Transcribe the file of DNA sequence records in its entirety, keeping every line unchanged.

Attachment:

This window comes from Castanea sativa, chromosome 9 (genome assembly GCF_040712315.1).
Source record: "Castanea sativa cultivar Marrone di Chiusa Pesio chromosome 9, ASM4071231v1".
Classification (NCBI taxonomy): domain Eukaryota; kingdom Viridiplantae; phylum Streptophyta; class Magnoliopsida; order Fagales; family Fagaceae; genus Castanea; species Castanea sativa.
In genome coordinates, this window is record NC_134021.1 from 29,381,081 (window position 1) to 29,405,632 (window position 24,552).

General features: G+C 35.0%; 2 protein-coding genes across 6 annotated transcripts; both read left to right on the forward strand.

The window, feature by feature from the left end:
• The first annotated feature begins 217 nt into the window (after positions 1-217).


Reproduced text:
This window comes from Castanea sativa, chromosome 9 (genome assembly GCF_040712315.1).
Source record: "Castanea sativa cultivar Marrone di Chiusa Pesio chromosome 9, ASM4071231v1".
Classification (NCBI taxonomy): domain Eukaryota; kingdom Viridiplantae; phylum Streptophyta; class Magnoliopsida; order Fagales; family Fagaceae; genus Castanea; species Castanea sativa.
In genome coordinates, this window is record NC_134021.1 from 29,381,081 (window position 1) to 29,405,632 (window position 24,552).

General features: G+C 35.0%; 2 protein-coding genes across 6 annotated transcripts; both read left to right on the forward strand.

The window, feature by feature from the left end:
• The first annotated feature begins 217 nt into the window (after positions 1-217).